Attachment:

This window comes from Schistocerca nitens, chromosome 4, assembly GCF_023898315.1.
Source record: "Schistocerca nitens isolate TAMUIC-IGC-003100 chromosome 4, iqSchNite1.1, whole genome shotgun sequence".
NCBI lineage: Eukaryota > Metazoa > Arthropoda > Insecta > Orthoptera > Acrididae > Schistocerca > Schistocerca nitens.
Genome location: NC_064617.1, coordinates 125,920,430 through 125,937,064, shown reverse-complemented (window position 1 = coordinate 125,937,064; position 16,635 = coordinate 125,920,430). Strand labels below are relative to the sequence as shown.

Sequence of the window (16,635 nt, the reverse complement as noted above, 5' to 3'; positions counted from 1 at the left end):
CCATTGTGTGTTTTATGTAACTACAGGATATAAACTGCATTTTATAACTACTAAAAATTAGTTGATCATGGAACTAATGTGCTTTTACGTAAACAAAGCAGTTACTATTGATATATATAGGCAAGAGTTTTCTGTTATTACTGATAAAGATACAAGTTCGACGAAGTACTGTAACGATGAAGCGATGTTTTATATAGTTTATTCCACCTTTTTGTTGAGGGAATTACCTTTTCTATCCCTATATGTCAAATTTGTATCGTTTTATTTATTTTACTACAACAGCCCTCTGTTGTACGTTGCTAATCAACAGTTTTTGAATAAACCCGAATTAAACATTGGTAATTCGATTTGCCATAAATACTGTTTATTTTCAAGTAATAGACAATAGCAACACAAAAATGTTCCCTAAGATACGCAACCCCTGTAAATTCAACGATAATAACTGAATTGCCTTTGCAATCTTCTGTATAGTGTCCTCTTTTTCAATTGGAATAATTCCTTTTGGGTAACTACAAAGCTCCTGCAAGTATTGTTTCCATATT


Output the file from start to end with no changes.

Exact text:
This window comes from Schistocerca nitens, chromosome 4, assembly GCF_023898315.1.
Source record: "Schistocerca nitens isolate TAMUIC-IGC-003100 chromosome 4, iqSchNite1.1, whole genome shotgun sequence".
NCBI lineage: Eukaryota > Metazoa > Arthropoda > Insecta > Orthoptera > Acrididae > Schistocerca > Schistocerca nitens.
Genome location: NC_064617.1, coordinates 125,920,430 through 125,937,064, shown reverse-complemented (window position 1 = coordinate 125,937,064; position 16,635 = coordinate 125,920,430). Strand labels below are relative to the sequence as shown.

Sequence of the window (16,635 nt, the reverse complement as noted above, 5' to 3'; positions counted from 1 at the left end):
CCATTGTGTGTTTTATGTAACTACAGGATATAAACTGCATTTTATAACTACTAAAAATTAGTTGATCATGGAACTAATGTGCTTTTACGTAAACAAAGCAGTTACTATTGATATATATAGGCAAGAGTTTTCTGTTATTACTGATAAAGATACAAGTTCGACGAAGTACTGTAACGATGAAGCGATGTTTTATATAGTTTATTCCACCTTTTTGTTGAGGGAATTACCTTTTCTATCCCTATATGTCAAATTTGTATCGTTTTATTTATTTTACTACAACAGCCCTCTGTTGTACGTTGCTAATCAACAGTTTTTGAATAAACCCGAATTAAACATTGGTAATTCGATTTGCCATAAATACTGTTTATTTTCAAGTAATAGACAATAGCAACACAAAAATGTTCCCTAAGATACGCAACCCCTGTAAATTCAACGATAATAACTGAATTGCCTTTGCAATCTTCTGTATAGTGTCCTCTTTTTCAATTGGAATAATTCCTTTTGGGTAACTACAAAGCTCCTGCAAGTATTGTTTCCATATT